The hospitality industry aside, Storm’s list of repurposed bank buildings also includes: Keystone Trust Co. (Harrisburg), First National Bank (Kansas City), National Bank of Spring City (PA), Bank of Manhattan Trust (NYC), and First National Bank (Columbia, PA). These have yielded their places to, respectively: an art museum, a public library, a private home, a Duane Reade drug store, and an Apple Store. I guess you could sort-of count the Apple Store as a digital bank. But only sort-of.

David Haas, writing for Storycuse, reports that erst bank buildings of Syracuse, New York, house everything from churches to stores. The Central Penn Business Journal points out repurposed bank buildings sporting the likes of petting zoos, bakeries, arcades, video game stores, and an escape room. That last makes uncommon sense: What harder to escape than a bank vault?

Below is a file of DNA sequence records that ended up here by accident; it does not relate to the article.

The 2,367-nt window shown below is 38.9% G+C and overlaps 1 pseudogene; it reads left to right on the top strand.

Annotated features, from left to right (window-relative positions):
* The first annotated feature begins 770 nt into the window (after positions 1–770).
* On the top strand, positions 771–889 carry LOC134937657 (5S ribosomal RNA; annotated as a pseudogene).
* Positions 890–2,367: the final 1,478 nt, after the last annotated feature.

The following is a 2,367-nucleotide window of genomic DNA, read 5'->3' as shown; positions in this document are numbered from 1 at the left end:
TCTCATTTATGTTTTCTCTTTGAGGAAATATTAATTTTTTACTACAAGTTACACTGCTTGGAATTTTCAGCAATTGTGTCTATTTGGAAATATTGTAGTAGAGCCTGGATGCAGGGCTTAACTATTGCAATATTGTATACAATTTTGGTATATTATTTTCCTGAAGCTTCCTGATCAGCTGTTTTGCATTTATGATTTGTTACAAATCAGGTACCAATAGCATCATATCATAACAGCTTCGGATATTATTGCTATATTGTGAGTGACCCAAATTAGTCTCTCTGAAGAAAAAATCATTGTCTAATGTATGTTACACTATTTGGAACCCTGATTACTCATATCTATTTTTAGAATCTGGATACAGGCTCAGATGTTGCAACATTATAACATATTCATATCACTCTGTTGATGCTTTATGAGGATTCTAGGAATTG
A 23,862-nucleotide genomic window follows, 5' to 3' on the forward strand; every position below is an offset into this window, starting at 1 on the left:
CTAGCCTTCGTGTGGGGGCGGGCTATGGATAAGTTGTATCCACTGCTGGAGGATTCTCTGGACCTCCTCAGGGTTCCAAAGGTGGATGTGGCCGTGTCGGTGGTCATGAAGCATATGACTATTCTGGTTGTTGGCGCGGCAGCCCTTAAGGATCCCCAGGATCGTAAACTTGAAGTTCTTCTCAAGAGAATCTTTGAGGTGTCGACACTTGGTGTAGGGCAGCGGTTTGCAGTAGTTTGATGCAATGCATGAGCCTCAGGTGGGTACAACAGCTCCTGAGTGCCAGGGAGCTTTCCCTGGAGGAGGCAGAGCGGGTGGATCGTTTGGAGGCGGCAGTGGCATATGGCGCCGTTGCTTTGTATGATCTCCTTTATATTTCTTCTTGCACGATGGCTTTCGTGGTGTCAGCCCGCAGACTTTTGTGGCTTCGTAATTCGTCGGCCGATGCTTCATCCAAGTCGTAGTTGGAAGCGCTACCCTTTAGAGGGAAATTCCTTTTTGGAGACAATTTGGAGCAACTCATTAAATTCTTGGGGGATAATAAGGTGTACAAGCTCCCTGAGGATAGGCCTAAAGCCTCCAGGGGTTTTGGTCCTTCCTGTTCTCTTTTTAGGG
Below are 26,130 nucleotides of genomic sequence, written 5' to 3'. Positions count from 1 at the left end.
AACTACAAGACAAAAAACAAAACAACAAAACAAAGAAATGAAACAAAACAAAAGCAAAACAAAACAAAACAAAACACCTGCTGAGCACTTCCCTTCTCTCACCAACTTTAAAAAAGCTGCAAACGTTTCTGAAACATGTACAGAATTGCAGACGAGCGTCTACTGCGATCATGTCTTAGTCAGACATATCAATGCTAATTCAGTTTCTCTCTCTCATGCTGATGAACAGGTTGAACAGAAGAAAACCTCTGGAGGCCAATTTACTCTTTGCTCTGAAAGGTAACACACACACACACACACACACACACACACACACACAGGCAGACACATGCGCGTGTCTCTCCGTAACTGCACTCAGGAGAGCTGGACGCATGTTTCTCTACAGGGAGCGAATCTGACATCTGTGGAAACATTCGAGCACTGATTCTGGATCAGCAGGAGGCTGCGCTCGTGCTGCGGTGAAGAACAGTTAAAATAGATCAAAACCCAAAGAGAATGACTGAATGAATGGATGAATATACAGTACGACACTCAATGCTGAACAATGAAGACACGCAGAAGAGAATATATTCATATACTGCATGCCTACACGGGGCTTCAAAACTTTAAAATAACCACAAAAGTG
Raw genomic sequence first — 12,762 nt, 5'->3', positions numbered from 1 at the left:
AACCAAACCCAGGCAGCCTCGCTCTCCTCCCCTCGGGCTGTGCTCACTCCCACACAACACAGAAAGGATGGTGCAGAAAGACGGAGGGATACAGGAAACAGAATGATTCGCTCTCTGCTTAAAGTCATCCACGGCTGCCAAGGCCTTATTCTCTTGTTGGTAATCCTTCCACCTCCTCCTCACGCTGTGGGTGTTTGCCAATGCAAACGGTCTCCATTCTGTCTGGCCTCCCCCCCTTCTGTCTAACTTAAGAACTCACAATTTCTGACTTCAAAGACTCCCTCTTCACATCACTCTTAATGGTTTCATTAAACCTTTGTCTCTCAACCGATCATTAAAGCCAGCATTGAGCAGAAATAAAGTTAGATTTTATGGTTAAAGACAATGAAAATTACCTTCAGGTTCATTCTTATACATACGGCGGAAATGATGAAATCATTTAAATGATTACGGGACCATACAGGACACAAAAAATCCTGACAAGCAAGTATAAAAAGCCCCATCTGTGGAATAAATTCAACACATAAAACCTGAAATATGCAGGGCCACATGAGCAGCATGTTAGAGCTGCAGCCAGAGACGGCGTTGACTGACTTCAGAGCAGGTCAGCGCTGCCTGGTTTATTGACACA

You’ll find a Walgreens Pharmacy in an old vault in Chicago. A few years ago, you would have found a porn shop in what began life as New York’s Corn Exchange Bank building. On the flipside and contending for Most Mundane Repurposing Award is a vault in Ventura, California, that now serves as a retail clothing store dressing room.

My nomination for Most Poetic Repurposing Award goes to the space once occupied by Manhattan’s Italian Savings Bank. Today it houses the R.G. Ortiz Funeral Home. I hope the new occupant gave the bank a dignified sendoff.